During the virtual demo day, Sorens and his fellow students in the VR Systems class presented their final projects to Lanman, their TAs and each other. Allen School faculty and industry experts were also invited to drop into the Zoom meeting and see the final projects. Students worked on projects that varied, including hardware, body and hand tracking, eye tracking, rendering, audio, training and education, and even applications. In pairs or on their own, students presented a total of 19 projects as a culmination of what they learned over the quarter.
In addition to Jahn’s basketball training project, other presentations include:
Wide-FOV VR headsets using Fresnel Lenses (Andrew Wei and Daoyi Zhu): A headset with peripheral vision, the team created a prototype with a wide field of vision.
360 degree vision using FOV compression (Neil Sorens): A headset with a 110 degree field of vision and equipped it with a 360 degree camera for specialized real-world applications to give users “eyes in the back of their head.”
Finger tracking using magnetometers (Alex Mastrangelo and Paul Yoo): A glove with magnetometers built in the fingertips that has high accuracy and low power for gaming.
Inverse kinematics and full-body tracking (Terrell Strong): A headset and controllers with full tracking points and animated arms and a torso to better understand a user’s sense of presence in VR experiences.
Exploring two-handed interactions (Andrew Rudasics): A task for users to manipulate a two-handed object to determine the most comfortable and accurate way to model for users.
VR Wings (Rory Soiffer and Everett Cheng): A game that allows players to fly like a bird through a virtual world by flapping their arms, using custom wing-like controllers.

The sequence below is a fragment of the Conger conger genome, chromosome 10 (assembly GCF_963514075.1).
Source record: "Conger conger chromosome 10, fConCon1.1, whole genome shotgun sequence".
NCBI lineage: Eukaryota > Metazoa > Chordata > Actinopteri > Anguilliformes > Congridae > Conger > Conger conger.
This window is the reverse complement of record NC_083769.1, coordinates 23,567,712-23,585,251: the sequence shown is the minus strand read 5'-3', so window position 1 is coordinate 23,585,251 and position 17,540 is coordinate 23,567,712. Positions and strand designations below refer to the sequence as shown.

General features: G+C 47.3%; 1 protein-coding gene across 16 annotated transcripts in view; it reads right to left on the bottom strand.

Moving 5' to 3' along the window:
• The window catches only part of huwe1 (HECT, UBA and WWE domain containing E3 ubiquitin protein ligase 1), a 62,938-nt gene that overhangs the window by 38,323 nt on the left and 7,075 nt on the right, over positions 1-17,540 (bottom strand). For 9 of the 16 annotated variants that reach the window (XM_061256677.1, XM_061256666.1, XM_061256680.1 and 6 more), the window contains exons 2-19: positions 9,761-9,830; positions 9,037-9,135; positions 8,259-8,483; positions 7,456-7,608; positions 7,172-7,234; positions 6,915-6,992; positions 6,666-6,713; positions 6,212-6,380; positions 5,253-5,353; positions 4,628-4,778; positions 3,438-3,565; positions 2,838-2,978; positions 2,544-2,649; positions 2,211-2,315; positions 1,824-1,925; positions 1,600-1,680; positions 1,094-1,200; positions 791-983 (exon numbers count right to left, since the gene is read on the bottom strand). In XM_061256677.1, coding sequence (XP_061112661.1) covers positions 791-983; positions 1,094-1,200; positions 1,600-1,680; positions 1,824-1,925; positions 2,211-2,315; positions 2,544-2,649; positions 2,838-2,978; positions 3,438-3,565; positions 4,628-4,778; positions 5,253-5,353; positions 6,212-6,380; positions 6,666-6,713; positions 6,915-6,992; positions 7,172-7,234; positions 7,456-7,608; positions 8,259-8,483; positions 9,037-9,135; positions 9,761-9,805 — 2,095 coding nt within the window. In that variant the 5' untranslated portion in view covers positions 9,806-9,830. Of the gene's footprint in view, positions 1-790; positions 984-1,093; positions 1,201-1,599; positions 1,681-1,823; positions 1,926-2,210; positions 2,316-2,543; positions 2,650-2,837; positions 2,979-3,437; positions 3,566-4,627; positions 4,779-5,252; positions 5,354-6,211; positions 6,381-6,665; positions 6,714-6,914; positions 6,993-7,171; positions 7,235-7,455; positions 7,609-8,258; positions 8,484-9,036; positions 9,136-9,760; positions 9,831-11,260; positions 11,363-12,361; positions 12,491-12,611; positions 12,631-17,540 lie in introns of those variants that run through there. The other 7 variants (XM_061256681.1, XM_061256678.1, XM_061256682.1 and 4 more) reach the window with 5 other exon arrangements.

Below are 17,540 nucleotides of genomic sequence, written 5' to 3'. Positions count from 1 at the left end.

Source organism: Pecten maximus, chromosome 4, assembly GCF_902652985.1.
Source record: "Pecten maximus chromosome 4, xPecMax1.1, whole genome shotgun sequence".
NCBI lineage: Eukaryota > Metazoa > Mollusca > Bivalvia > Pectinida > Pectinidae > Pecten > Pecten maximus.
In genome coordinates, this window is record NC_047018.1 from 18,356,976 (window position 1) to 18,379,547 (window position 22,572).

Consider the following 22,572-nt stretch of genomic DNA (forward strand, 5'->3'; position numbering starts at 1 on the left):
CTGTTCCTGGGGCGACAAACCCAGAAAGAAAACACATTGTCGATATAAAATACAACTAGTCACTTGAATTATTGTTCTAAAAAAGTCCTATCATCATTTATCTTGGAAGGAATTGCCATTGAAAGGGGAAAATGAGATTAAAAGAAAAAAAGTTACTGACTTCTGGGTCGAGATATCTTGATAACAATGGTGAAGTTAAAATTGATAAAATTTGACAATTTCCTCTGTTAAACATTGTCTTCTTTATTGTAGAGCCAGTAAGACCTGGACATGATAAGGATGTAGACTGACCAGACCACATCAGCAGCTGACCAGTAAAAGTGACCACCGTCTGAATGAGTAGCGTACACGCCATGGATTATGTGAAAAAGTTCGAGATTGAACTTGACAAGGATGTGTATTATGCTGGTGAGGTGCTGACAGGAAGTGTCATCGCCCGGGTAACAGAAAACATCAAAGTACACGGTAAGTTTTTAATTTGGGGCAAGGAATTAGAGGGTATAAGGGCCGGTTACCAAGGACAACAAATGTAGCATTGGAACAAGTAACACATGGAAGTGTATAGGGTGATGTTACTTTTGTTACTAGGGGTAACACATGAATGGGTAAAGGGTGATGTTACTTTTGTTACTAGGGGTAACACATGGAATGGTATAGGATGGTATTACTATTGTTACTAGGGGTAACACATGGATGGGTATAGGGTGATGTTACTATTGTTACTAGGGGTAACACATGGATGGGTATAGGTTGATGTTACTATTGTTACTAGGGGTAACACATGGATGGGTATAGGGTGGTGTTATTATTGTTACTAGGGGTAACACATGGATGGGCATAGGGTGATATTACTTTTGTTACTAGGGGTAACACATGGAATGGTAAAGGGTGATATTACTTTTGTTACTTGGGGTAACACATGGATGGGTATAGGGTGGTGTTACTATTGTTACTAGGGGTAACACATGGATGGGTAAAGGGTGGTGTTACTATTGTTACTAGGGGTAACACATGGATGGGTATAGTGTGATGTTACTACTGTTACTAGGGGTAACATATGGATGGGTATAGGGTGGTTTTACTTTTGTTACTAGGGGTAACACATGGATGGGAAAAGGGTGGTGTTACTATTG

Eye tracking for VR gaming (Alex Zhang): A shooting game using virtual reality by only using eye tracking techniques.
Real-time foveated ray tracing (Frank Qin and Anny Kong): Implemented foveated ray-tracing to make images more detailed and therefore look more realistic.
VR Volume Rendering (Xiao Liang, Jeffrey Tian and Nguyen Duc Duong): A 3D experience to use for medical scans in a more realistic manner.
Spatial audio for VR gaming (Thomas Hsu and Christie Zhao): A game that makes the player focus on spatial audio to navigate through the VR world.
VR batting cage (Dylan Hayre): A game that allows users to practice hitting baseballs and adjust their swing to build his or her skills.
3D drawing in VR (Daniel Lyu and Lily Zhao): A VR app that supports letter animation to enhance the learning of vocabulary.
VR galaxy tour (Natalia Abrosimova and Wenqing Lan): An experience that allows users to experience the galaxy through a VR headset.
Crime scene investigation (Zhu Lu and Weihan Lan): A 3D degree crime scene that allows users 360 degree view of the room to explore for clues.
Sketching in AR with the ability to add 3D model support (Anthony Lu and Jacky Mooc): An application that allows users to import avatars and modify them by drawing or sketching, drawing on their AR device.
VR dueling (Robin Schmit): A multiplayer game was created to sync real-time information from two or more headsets in order to play games with multiple participants.